Monday, January 9, 2012

The Top Ten Fringe Candidates in the New Hampshire Primaries

As a long-time observer of politics and a long-time critic of the two-party system, I've developed a strong affinity for fringe and third-party candidates. We'll have to wait a few months before the third parties start to emerge, but Tuesday's New Hampshire primaries are jam-packed with fringe candidates for the major party nominations—there are 30 Republicans and 14 Democrats on the ballot—and I looked into all of them.[1]

I'm excluding the major and semi-major candidates we're all already familiar with—though most wouldn't have made the list anyway. The rest were ranked according to a formula that combines the following two factors:[2]
  1. How interesting it would be—and not necessarily in a good way—if the candidate became just prominent enough to get some media attention and participate in the debates (but not popular enough to actually win—that part is important).
  2. Intangibles.
Before I get to the top ten, honorable mention goes to Democratic contender Vermin Supreme, whose top issues include dental hygiene and traveling back in time to kill Hitler. I declared Supreme ineligible for two reasons: First, he's clearly just trying to be funny, and I'm all in favor of that, but it does distinguish him from the rest of the field (though I have my suspicions about a few). And second, his website starts playing music automatically, which is inexcusable.

Alright, here we go:

10. Timothy Brewer (Republican)
According to the Dayton Daily News, during a recent forum for minor candidates Brewer "vowed that speaking with Jesus through 'afterlife orbs' would solve the world’s problems," which is honestly not the worst idea I've heard in the last few months. The paper also reports that "[a]ttempts to reach Brewer about his candidacy failed." Really? Was he busy?

9. Bob Ely (Democrat)
Ely's website has a list of 24 reasons not to vote for him (for example, "I'll Dream Up Lots of Other Taxes"), but even better is his blog, which contains a single post that says, simply, "Nothing deemed blog-worthy". I'm not sure, but that might be brilliant.

8. Aldous C. Tyler (Democrat)
Heartbreaking news from the Tyler campaign:
I am truly saddened to be forced to announce that my bid for the Democratic nomination for President of the United States must come to a close. Due to a lack of logistical and financial support, I can no longer responsibly ask people to send their hard-earned money or spend their precious time on a campaign that simply has no ability to continue forward.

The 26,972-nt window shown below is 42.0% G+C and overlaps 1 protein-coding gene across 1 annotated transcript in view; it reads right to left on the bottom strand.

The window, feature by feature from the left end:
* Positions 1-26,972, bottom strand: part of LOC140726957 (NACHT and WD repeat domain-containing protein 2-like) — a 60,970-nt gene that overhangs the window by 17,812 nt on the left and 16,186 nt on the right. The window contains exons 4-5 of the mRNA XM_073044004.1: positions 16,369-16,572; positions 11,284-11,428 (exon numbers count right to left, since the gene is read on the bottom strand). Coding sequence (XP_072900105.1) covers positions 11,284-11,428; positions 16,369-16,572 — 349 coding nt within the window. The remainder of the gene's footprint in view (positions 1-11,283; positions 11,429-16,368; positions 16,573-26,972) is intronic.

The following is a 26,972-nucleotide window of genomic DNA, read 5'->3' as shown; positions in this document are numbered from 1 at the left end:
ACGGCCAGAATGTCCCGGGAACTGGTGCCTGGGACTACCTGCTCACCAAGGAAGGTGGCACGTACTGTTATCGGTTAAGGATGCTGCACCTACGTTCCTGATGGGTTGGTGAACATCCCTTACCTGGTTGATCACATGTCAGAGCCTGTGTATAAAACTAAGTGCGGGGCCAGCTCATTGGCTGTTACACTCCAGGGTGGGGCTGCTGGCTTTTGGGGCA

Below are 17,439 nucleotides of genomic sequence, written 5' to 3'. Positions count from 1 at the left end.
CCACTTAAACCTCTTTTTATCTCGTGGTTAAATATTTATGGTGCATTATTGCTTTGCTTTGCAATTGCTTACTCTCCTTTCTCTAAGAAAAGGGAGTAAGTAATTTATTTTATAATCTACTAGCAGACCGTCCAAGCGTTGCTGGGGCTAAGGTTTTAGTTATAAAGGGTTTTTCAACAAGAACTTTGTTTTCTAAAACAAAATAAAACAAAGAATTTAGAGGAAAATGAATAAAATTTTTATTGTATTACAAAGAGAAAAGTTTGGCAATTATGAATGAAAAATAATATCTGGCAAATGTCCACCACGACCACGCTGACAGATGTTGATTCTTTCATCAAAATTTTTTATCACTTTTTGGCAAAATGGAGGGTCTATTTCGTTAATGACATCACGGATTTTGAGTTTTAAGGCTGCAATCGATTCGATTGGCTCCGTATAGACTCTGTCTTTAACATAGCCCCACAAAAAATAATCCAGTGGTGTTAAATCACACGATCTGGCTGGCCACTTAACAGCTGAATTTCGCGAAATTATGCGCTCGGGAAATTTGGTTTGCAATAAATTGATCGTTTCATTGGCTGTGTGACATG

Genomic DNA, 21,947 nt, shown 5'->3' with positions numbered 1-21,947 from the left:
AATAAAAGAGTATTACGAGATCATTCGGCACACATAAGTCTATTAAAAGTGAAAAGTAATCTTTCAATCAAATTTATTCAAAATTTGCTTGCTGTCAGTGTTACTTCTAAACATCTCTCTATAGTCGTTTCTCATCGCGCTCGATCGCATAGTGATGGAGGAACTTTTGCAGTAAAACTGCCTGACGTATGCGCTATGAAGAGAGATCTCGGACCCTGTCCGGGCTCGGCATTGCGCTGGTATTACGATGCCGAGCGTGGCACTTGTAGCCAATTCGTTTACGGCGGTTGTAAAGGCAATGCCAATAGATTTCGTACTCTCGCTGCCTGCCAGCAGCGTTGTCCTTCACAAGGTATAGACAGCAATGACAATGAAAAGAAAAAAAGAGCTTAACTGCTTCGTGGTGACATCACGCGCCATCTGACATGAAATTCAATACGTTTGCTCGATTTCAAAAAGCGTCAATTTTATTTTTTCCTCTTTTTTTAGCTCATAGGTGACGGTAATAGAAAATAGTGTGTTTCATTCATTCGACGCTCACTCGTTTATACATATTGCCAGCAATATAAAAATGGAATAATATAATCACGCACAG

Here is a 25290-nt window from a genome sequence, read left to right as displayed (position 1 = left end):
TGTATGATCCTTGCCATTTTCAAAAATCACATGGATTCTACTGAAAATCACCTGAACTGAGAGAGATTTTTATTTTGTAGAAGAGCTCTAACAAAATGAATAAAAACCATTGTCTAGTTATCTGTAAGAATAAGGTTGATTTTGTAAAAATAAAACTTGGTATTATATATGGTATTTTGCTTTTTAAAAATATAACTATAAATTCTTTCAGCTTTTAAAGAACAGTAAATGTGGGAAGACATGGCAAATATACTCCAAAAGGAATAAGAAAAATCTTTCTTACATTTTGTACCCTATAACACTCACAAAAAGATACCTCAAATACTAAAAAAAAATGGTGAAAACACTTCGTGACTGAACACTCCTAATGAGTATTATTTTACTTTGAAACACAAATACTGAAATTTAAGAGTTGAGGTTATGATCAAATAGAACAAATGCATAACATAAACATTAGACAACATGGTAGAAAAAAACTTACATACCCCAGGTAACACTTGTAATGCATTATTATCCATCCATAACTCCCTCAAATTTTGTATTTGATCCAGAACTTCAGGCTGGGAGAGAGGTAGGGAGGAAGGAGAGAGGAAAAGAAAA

Yes, now it would be irresponsible for Aldous Tyler to ask people to contribute their time and money to his presidential campaign.

7. Mark Callahan (Republican)
You know how the most vocal opponents of gay rights often turn out to be gay themselves? I kind of doubt a similar phenomenon exists among Birthers, but Mark Callahan decided to take preemptive action anyway:
There has been a lot of news and national discussion about President Obama's eligibility to be President of the United States, based upon where he was born. I can say with absolutely certainty that Americans will not have to worry about this aspect of my eligibility to be President of the United States during my campaign, nor if I get elected President of the United States in 2012. In the interests of full disclosure and accountability, I will state that I am currently 34 years old. I turn 35 on May 11th, 2012, well before the inauguration of the President in January 2013, thus still making me eligible to be President of the United States, according to the U.S. Constitution, Article 2, Section 1. I have consulted with the Federal Elections Commission, and they have confirmed that I am eligible, as long as I turn 35 by the time inauguration day comes.
There was a lot of eye-rolling at the FEC that day, I'd imagine.

6. L. John Davis, Jr. (Republican)
Davis appears to come from the "this problem will be easy to solve once we figure out how to solve the problem" school of problem-solving, and his website is a masterful exercise in using a lot of words to say nothing. Here's a highlight:
What makes a United States president? Does a mold make a president? If we had a mold, we could mold a president. But which mold would we choose? Would we all agree on the same mold? . . . What color should he be? I know the answer to this one. It’s the great American color: red, white and blue.

5. Randy Crow (Republican)
Alas, is currently unavailable, but I was able to find some information at Project Vote Smart. There's some fairly dull biographical stuff, and a questionnaire with dull revelations like favorite author (Hemingway), favorite color (blue), and favorite musician ("none jumps out"), and some dull political views, and then just as I gave up hope of finding anything interesting, there it is:
Flight 93 was inteded to crash into WTC-7 cover up the fact that WTC-7 had bombs placed in it, as did the other two buildings, to bring them down.
Well, alright then. Keep that in mind, potential Randy Crow voters.

4. Hugh Cort (Republican)